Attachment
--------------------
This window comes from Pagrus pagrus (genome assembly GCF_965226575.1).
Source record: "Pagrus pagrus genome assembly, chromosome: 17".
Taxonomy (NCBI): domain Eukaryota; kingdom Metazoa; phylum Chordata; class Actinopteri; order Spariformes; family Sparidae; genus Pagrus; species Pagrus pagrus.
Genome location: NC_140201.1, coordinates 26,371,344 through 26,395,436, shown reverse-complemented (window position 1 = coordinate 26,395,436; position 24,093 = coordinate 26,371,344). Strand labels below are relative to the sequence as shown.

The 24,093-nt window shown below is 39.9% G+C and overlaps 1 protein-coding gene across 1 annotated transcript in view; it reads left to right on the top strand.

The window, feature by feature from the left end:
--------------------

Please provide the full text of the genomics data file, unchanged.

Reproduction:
This window comes from Pagrus pagrus (genome assembly GCF_965226575.1).
Source record: "Pagrus pagrus genome assembly, chromosome: 17".
Taxonomy (NCBI): domain Eukaryota; kingdom Metazoa; phylum Chordata; class Actinopteri; order Spariformes; family Sparidae; genus Pagrus; species Pagrus pagrus.
Genome location: NC_140201.1, coordinates 26,371,344 through 26,395,436, shown reverse-complemented (window position 1 = coordinate 26,395,436; position 24,093 = coordinate 26,371,344). Strand labels below are relative to the sequence as shown.

The 24,093-nt window shown below is 39.9% G+C and overlaps 1 protein-coding gene across 1 annotated transcript in view; it reads left to right on the top strand.

The window, feature by feature from the left end: